HomeOpinion & AnalysisColumnistsNo person should disappear without trace

No person should disappear without trace


Zimbabweans learnt with a deep sense of shock and horror about the discovery of remains suspected to be those of Given Matapure, a toddler who went missing in August this year at the Harare Exhibition Park.

It has been a torturous three months for the mother and father of this child, who have since identified the clothes found at the scene, as those of their missing son.

The circumstances that led to his disappearance are not clear, but earlier Press reports indicated that he had been left in the care of a domestic helper who had taken him to an amusement park.

The domestic helper had probably walked off to the show stands when the child was disembarked from the merry-go-rounds at the park. The person who supervised these children is also squarely to blame because he assumed the child had been taken by its guardian.

When the domestic helper returned from wherever she had gone, the child was allegedly nowhere to be seen.

People dealing with children should be made aware of the dangers of leaving these vulnerable people unattended as they may stray off and either get killed or hit by cars.

We should develop a culture of child protection because the amusement park makes so much money from these children and they are also mandated to ensure safety of children by handing them over to their rightful guardian.

There is also need to interrogate the owner of the amusement park. This was irresponsibility and carelessness of the highest degree. Human life is sacrosanct and sacred and hence no person should create a situation that may result in death or harm of a vulnerable person.

The role of the police cannot be overlooked. Why do police insist that they can only start investigating such matters only after 24 hours? That child could have been found within hours of disappearance had there been a quick response from law enforcement agents.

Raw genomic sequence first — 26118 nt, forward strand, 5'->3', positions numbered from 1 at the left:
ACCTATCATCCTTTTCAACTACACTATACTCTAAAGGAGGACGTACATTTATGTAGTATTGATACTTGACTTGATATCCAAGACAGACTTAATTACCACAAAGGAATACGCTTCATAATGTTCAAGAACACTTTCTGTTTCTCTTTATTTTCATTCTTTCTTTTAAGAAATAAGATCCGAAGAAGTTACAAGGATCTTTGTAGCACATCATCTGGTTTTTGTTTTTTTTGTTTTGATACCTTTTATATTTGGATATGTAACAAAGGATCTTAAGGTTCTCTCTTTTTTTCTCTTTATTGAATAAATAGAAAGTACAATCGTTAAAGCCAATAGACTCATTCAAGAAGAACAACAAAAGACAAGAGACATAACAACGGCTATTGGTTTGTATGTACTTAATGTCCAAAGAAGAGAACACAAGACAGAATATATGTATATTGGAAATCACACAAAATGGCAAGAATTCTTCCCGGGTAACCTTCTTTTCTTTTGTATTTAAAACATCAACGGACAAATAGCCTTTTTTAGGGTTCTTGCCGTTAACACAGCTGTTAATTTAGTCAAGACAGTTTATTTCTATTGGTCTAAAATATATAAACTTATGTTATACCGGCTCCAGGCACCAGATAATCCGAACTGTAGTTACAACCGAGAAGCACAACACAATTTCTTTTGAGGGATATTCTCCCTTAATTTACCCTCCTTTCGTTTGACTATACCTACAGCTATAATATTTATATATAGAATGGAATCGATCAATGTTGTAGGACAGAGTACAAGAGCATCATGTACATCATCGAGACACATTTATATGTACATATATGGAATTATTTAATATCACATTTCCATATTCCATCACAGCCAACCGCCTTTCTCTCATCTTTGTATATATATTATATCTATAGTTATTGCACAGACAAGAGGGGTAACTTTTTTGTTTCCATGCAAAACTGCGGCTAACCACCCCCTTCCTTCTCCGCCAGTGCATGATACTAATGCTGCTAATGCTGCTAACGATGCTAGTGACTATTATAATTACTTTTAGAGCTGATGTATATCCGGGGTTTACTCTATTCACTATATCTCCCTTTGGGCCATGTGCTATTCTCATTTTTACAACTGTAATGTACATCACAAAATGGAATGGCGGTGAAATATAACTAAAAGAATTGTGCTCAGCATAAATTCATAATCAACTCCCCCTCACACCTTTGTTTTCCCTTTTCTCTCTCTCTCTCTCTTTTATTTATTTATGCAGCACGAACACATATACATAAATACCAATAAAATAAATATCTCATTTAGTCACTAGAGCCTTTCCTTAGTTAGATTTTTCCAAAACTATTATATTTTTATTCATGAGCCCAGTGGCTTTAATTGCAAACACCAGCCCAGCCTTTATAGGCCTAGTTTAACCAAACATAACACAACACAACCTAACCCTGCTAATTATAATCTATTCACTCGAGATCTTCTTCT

When a report of a missing child is raised, they have to spring into action. But the police are perhaps so handicapped in terms of availability of tools of their trade and that has seriously hampered their operations.

A missing child overseas draws crowds of people that scour and comb bushes and plains as soon as alarm is raised.

Police dogs are also engaged to try and sniff the path the child would have taken. But this incident has clearly demonstrated that stray children are not safe on our streets anymore.

The police have said that there are so many children that have gone missing in Zimbabwe over the past few years.

Just look around you as you walk or drive along our suburban roads and see the number of unaccompanied children walking up and down the streets.

Recently a nine-year-old from Tynwald North was snatched at the railroad junction along Kirkman Road near Sanganayi Inn. He was bundled in a car boot and driven to some spot in Dzivarasekwa.

The boy, however, managed to escape from the wooden cabin he had been locked in through some broken wood planks that were no longer secure. He ran for dear life and today he is back at his parents’ as the case proceeds in court.

The three abductors allegedly grabbed him in broad daylight as he was returning home from school. The abductors were seen looking for the boy the following day around his home.